If you are new to Excel, why not take time out to fully explore your Excel window? If you are familiar with Microsoft Word, you will be pleasantly surprised by the similar 'look and feel'.
You will also recognise the menu bar, formatting toolbar and the help box environment. Slightly less familiar features will include column headings, row headings, cell ranges and worksheet selection tabs. These helpful additions provide much of the back bone to Excel's success.
Each Excel workbook is divided into worksheets. By default there are three sheets, with sheet one initially active. These sheets can be selected by clicking on the name of the sheet located at the bottom of the booklet.
Each sheet consists of many rows horizontally and columns vertically. Columns are named as alphabetical headings, while rows are numerical. Each row or column consists of a range of cells where data is stored and/or manipulated.
Once you are happy with the Excel layout, we can then delve into the features most useful to the novice user:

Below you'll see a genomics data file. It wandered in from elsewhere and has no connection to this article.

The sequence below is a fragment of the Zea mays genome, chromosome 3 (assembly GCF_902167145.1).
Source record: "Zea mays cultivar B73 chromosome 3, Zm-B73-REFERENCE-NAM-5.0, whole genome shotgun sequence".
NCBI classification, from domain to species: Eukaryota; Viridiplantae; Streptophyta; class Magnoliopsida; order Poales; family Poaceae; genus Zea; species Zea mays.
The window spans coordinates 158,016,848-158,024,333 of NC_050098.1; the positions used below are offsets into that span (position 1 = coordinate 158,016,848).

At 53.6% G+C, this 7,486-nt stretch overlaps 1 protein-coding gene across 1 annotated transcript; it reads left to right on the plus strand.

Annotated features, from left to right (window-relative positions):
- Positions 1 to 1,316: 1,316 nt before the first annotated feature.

1) Basic Formatting
Rows and rows of data can be pretty bland if nothing really stands out. The presentation of data can be as important as the results themselves. An inventory report submitted to a new customer or potential client may only be reviewed initially for a matter of seconds. With a little thought, basic formatting can be used to highlight important areas and automate simple tasks.
If you are familiar with other Microsoft Office programs, you will have seen the formatting toolbar usually found at the top of the application's screen. You can use this to select a cell range and apply whatever formatting you like.
Simple formatting allows the alteration of cell content. This includes applying different styles and sizes to data. You can also apply default Excel styles such as adding pound (